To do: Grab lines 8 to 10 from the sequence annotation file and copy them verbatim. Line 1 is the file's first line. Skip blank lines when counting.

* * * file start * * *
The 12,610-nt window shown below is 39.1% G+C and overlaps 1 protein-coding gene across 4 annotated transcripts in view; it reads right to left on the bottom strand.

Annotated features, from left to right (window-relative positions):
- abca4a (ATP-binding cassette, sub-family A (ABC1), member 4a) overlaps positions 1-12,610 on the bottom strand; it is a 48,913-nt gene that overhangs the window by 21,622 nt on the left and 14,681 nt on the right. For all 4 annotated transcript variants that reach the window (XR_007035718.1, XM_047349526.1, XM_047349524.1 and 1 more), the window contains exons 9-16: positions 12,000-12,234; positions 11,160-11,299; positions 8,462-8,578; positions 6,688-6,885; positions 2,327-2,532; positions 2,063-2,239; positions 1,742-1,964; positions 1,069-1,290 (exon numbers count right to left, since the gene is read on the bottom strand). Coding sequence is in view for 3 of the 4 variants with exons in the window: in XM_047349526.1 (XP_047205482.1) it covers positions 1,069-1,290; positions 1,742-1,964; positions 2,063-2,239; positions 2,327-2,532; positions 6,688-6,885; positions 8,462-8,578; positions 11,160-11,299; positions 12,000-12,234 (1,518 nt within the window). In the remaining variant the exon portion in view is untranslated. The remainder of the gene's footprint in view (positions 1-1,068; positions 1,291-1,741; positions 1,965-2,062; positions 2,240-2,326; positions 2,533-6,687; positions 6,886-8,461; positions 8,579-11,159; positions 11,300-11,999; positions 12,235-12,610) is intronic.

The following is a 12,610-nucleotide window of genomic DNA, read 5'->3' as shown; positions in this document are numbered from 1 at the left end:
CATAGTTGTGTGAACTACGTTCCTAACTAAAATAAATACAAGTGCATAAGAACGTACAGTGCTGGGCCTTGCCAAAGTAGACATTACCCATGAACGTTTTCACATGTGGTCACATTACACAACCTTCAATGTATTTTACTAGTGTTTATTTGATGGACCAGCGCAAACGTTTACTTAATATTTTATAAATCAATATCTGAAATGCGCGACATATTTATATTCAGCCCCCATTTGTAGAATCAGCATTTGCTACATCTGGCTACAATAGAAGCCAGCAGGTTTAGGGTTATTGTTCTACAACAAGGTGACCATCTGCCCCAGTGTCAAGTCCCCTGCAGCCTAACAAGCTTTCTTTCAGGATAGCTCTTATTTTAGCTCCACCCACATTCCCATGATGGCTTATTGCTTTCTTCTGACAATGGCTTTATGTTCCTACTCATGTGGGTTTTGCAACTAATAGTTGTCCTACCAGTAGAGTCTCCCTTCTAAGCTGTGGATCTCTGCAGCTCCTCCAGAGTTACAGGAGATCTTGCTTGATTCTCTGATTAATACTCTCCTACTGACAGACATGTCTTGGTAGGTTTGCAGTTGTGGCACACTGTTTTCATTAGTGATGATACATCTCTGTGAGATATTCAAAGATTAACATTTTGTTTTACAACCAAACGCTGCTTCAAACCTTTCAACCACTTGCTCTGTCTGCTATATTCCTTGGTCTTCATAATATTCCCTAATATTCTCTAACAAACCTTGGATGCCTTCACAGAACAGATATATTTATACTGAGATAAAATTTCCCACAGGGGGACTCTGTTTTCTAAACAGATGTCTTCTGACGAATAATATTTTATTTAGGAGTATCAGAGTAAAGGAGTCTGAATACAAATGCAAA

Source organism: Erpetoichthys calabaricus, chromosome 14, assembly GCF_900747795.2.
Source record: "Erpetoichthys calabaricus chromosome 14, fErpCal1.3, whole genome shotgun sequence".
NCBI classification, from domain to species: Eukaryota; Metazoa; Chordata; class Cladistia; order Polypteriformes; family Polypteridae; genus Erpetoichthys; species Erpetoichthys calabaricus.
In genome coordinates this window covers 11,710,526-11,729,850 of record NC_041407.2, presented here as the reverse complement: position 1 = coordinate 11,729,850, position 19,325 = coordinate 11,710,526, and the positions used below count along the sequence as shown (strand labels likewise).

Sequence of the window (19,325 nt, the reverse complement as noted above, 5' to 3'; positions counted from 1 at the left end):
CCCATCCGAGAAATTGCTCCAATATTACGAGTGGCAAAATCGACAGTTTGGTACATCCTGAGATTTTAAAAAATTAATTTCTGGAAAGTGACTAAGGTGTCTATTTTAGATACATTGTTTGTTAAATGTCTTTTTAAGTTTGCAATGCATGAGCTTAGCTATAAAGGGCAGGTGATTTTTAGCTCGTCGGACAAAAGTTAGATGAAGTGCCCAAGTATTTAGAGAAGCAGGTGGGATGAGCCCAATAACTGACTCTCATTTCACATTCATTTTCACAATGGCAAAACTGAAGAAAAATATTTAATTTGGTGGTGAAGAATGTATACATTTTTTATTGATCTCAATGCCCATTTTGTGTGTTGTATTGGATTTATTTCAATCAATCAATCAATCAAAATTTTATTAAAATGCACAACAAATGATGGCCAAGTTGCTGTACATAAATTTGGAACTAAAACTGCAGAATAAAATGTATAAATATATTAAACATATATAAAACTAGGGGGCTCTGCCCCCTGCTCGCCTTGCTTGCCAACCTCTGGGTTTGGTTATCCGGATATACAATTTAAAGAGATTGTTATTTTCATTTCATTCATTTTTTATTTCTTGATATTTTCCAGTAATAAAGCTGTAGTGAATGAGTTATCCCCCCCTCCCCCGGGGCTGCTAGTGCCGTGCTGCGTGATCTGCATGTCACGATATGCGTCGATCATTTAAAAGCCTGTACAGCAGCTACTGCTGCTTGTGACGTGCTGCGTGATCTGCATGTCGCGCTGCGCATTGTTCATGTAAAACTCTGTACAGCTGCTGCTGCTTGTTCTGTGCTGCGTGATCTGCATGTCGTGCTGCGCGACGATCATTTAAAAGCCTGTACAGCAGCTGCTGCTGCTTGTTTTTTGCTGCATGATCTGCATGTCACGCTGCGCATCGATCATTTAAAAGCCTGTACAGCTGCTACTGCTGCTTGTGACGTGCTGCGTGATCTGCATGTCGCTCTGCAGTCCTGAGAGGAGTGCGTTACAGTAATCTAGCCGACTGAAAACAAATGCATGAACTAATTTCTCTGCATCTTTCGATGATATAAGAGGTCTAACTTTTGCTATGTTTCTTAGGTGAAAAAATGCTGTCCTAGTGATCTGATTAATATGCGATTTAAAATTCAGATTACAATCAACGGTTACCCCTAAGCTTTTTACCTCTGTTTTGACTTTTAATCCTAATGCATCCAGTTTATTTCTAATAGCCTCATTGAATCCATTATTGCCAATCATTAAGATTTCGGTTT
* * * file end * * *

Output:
NCBI classification, from domain to species: Eukaryota; Metazoa; Chordata; class Cladistia; order Polypteriformes; family Polypteridae; genus Erpetoichthys; species Erpetoichthys calabaricus.
In genome coordinates this window covers 11,710,526-11,729,850 of record NC_041407.2, presented here as the reverse complement: position 1 = coordinate 11,729,850, position 19,325 = coordinate 11,710,526, and the positions used below count along the sequence as shown (strand labels likewise).

Sequence of the window (19,325 nt, the reverse complement as noted above, 5' to 3'; positions counted from 1 at the left end):